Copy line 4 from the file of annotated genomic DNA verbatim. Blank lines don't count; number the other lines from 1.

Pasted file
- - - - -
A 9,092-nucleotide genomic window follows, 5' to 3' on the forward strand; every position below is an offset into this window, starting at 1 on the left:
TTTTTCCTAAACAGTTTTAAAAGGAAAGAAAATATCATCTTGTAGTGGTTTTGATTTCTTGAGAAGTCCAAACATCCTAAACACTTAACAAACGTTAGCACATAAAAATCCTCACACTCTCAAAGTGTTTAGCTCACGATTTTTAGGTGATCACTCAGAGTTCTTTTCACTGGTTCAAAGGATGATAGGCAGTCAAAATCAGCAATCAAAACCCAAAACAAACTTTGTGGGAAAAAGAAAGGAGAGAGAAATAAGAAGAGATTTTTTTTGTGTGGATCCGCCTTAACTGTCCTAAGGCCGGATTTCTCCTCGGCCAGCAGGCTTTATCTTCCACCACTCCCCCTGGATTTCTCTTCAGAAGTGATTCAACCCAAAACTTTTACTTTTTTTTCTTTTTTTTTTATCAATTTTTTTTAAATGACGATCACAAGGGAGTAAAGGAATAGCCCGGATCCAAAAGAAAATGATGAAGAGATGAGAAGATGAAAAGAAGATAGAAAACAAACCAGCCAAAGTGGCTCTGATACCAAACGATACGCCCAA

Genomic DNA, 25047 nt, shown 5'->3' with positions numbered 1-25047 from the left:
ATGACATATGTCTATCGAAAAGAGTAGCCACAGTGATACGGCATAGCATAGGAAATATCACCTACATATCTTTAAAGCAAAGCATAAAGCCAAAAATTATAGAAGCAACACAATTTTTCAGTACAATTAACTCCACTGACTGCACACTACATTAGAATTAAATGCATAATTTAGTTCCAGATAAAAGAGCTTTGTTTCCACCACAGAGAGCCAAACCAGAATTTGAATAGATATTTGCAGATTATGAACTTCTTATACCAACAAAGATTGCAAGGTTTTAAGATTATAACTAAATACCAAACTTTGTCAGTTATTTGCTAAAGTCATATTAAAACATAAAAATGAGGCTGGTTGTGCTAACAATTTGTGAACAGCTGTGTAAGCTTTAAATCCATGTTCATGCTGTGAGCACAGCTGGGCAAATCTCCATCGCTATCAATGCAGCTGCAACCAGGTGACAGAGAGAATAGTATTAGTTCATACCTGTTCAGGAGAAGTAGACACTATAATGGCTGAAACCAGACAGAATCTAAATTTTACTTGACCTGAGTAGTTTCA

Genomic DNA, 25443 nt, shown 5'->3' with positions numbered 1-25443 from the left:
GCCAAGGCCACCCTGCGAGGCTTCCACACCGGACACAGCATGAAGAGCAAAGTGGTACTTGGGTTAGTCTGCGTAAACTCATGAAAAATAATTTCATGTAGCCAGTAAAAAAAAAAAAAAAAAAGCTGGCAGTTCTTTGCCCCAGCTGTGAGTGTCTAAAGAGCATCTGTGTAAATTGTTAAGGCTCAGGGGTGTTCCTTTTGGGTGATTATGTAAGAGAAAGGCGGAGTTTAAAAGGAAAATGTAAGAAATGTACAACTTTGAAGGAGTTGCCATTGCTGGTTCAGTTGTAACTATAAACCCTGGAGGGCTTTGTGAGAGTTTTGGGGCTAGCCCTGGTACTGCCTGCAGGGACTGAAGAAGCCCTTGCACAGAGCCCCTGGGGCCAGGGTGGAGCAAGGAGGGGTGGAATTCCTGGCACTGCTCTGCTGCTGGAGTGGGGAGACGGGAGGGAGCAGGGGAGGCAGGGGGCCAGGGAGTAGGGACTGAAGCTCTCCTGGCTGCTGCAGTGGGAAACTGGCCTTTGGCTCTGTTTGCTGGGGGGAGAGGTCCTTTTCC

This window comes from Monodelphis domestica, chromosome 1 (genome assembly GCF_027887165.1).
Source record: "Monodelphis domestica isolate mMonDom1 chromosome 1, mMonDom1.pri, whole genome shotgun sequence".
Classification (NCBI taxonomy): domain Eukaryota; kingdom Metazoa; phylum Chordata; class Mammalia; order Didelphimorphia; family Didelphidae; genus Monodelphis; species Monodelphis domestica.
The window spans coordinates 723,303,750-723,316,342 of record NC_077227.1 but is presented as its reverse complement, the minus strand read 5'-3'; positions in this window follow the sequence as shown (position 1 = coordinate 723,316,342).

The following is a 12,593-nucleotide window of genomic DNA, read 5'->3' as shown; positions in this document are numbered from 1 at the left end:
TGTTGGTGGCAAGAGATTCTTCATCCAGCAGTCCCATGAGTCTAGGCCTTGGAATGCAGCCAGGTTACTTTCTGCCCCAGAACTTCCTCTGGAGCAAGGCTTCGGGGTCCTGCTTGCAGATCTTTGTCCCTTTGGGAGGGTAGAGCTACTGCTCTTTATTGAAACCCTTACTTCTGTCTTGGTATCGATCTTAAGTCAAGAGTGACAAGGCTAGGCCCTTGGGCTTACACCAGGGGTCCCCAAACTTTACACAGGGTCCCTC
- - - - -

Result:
ATGACATATGTCTATCGAAAAGAGTAGCCACAGTGATACGGCATAGCATAGGAAATATCACCTACATATCTTTAAAGCAAAGCATAAAGCCAAAAATTATAGAAGCAACACAATTTTTCAGTACAATTAACTCCACTGACTGCACACTACATTAGAATTAAATGCATAATTTAGTTCCAGATAAAAGAGCTTTGTTTCCACCACAGAGAGCCAAACCAGAATTTGAATAGATATTTGCAGATTATGAACTTCTTATACCAACAAAGATTGCAAGGTTTTAAGATTATAACTAAATACCAAACTTTGTCAGTTATTTGCTAAAGTCATATTAAAACATAAAAATGAGGCTGGTTGTGCTAACAATTTGTGAACAGCTGTGTAAGCTTTAAATCCATGTTCATGCTGTGAGCACAGCTGGGCAAATCTCCATCGCTATCAATGCAGCTGCAACCAGGTGACAGAGAGAATAGTATTAGTTCATACCTGTTCAGGAGAAGTAGACACTATAATGGCTGAAACCAGACAGAATCTAAATTTTACTTGACCTGAGTAGTTTCA